Between 1880 and 1895 the city experienced a huge rise in corruption, as crime bosses, such as Soapy Smith, worked side by side with elected officials and the police to control elections, gambling, and bunco gangs.[28] The city also experienced a depression in 1893 after the crash of silver prices. In 1887, the precursor to the international charity United Way was formed in Denver by local religious leaders who raised funds and coordinated various charities to help Denver's poor.[29] By 1890, Denver had grown to be the second-largest city west of Omaha, Nebraska.[30] In 1900, whites represented 96.8% of Denver's population.[31]

Para la asistencia a un evento de futbol se facilita la adquisición contando con distintos puntos de venta como: Taquilla del Estadio Akron (10:00 am a 5:00 pm), Isla en Plaza Galerías, Isla en Gran Plaza, y Plaza del Sol, el Club Chivas y Centros de Distribución. También se pueden adquirir los boletos vía internet. Los boletos cuentan con diversas medidas de seguridad y la tecnología que se utiliza en su producción permite que el proceso sea muy ágil, pero se recomienda al público adquirirlos con anticipación para evitar grandes filas el día del evento.
Voice of the Broncos Dave Logan opens the show by talking with President of Football Operations/General Manager John Elway. The "First and Ten at Ten" crew of Steve Atwater, Andrew Mason and Ryan Edwards then debate which player returning from injury will have the biggest impact. The show wraps with Executive Director of Community Development Allie Pisching, who joins Tyler Polumbus and Andy Lindahl to discuss the Broncos' "A Turkey on Every Table" turkey drive, which will take place Friday from 2 to 6 p.m. at the Pat Bowlen Fieldhouse.
Finally linked to the rest of the nation by rail, Denver prospered as a service and supply center. The young city grew during these years, attracting millionaires with their mansions, as well as the poverty and crime of a rapidly growing city. Denver citizens were proud when the rich chose Denver and were thrilled when Horace Tabor, the Leadville mining millionaire, built an impressive business block at 16th and Larimer as well as the elegant Tabor Grand Opera House. Luxurious hotels, including the much-loved Brown Palace Hotel, soon followed, as well as splendid homes for millionaires like the Croke, Patterson, Campbell Mansion at 11th and Pennsylvania and the now-demolished Moffat Mansion at 8th and Grant.[26] Intent on transforming Denver into one of the world's great cities, leaders wooed industry and enticed laborers to work in these factories. Soon, in addition to the elite and a large middle class, Denver had a growing population of German, Italian, and Chinese laborers, soon followed by African-Americans and Spanish-surnamed workers. Unprepared for this influx, the Silver Crash of 1893 unsettled political, social, and economic balances, laying the foundation for ethnic bigotry, such as the Red Scare and the rise of the Ku Klux Klan, as well as corruption and crime.[27]
With Reverso you can find the Spanish translation, definition or synonym for casillero and thousands of other words. You can complete the translation of casillero given by the Spanish-English Collins dictionary with other dictionaries: Wikipedia, Lexilogos, Maria Moliner, Espasa Calpe, Grijalbo, Larousse, Wordreference, Oxford, Collins dictionaries...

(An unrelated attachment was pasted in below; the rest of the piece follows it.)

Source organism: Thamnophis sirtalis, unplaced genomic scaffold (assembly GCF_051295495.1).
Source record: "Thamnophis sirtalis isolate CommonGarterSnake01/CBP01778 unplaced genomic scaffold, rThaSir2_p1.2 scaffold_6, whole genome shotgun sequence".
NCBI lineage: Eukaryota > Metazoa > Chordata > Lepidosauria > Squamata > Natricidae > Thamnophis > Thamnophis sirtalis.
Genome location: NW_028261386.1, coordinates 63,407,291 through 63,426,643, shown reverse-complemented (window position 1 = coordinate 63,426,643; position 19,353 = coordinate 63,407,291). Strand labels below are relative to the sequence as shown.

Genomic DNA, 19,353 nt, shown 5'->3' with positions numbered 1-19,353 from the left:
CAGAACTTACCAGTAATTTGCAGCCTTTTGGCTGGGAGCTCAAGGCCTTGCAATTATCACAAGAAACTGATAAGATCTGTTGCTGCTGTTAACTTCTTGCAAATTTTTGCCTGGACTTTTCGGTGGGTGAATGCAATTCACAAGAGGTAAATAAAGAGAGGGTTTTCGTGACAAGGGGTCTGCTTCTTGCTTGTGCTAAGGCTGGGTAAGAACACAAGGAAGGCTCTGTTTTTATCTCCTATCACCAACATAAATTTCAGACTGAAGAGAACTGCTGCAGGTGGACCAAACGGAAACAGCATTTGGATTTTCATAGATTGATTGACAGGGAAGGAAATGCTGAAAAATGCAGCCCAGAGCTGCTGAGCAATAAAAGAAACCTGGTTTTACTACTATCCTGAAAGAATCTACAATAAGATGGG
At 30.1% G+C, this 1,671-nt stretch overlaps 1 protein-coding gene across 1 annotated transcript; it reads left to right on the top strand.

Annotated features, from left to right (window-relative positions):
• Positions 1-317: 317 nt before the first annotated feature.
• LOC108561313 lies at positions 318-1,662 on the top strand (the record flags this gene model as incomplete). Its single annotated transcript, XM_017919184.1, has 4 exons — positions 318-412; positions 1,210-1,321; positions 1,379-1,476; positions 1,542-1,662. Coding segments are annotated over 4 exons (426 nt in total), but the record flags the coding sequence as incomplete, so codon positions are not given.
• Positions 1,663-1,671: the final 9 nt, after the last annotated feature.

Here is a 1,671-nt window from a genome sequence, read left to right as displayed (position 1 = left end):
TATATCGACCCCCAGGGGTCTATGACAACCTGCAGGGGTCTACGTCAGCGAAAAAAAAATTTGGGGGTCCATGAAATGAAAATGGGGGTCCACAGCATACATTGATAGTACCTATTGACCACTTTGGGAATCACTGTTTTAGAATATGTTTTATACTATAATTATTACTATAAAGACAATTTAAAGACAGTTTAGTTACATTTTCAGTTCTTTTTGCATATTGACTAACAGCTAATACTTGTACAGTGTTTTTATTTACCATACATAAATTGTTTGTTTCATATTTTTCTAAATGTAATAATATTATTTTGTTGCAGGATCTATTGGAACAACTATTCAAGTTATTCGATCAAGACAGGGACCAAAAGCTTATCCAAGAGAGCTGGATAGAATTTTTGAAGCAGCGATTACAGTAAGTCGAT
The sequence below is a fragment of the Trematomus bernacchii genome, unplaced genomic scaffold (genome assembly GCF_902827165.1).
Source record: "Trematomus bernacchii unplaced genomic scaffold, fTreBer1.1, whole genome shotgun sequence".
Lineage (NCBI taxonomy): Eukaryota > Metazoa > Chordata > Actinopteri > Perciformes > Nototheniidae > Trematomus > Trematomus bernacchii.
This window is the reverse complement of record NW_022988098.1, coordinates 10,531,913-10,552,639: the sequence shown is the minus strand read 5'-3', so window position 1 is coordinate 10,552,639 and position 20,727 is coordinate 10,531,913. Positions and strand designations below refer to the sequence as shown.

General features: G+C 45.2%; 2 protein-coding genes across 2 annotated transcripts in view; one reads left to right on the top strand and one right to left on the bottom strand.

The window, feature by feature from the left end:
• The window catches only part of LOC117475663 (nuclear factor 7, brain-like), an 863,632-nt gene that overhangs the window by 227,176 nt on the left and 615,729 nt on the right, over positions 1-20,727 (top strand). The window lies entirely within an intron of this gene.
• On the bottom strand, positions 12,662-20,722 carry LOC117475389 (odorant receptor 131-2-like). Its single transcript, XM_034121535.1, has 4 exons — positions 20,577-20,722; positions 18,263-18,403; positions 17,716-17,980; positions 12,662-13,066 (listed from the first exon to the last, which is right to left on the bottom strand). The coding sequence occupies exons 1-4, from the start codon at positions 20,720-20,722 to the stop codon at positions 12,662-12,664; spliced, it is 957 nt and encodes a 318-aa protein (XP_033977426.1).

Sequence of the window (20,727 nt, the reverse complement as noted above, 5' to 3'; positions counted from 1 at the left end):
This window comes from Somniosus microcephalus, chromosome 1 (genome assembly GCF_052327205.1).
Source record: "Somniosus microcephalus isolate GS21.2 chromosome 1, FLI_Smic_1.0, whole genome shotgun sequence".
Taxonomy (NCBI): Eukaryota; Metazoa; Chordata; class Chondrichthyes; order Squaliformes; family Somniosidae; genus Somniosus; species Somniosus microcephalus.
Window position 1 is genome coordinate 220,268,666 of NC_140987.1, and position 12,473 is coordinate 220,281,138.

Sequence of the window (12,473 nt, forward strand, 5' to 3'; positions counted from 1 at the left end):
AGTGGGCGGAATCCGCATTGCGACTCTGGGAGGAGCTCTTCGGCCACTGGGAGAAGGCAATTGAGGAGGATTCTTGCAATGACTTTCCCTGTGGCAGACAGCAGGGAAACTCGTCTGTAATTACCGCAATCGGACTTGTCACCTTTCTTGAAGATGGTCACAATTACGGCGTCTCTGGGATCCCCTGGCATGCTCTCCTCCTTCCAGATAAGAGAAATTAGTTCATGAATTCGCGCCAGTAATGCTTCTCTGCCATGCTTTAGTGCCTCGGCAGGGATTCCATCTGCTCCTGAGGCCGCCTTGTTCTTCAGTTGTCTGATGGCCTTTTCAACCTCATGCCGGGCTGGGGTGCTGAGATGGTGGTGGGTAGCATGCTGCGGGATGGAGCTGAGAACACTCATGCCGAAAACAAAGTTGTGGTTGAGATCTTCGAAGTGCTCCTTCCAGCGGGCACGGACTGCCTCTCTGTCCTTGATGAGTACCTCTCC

Denver also has a number of neighborhoods not reflected in the administrative boundaries. These neighborhoods may reflect the way people in an area identify themselves or they might reflect how others, such as real estate developers, have defined those areas. Well-known non-administrative neighborhoods include the historic and trendy LoDo (short for "Lower Downtown"), part of the city's Union Station neighborhood; Uptown, straddling North Capitol Hill and City Park West; Curtis Park, part of the Five Points neighborhood; Alamo Placita, the northern part of the Speer neighborhood; Park Hill, a successful example of intentional racial integration;[54] and Golden Triangle, in the Civic Center.
A 2011 study by Walk Score ranked Denver sixteenth most walkable of fifty largest U.S. cities, though massive gaps in the city's sidewalks remain an oft-discussed issue.[145] Many walkability advocates believe the city's need for pedestrian infrastructure is only growing as Denver and the Colorado Department of Transportation place the needs of cars over the needs of people by widening roads or the purposeful plowing of snow onto sidewalks during winter storms.

In the closing years of the 19th century Don Melchor de Concha y Toro discovered that his most treasured wines had been pilfered from the “casillero” (cellar) beneath his family home. To discourage further theft, the enterprising Don spread a rumor that his deepest, darkest cellars were haunted by the devil. Today, the original Concha y Toro family estate, complete with its Devil’s Cellar, is Chile’s leading tourist destination!

Denver is in the center of the Front Range Urban Corridor, between the Rocky Mountains to the west and the High Plains to the east. Denver's topography consists of plains in the city center with hilly areas to the north, west and south. According to the United States Census Bureau the city has a total area of 155 square miles (401 km2), of which 153 square miles (396 km2) is land and 1.6 square miles (4.1 km2) (1.1%) is water.[50] The City and County of Denver is surrounded by only three other counties: Adams County to the north and east, Arapahoe County to the south and east, and Jefferson County to the west.

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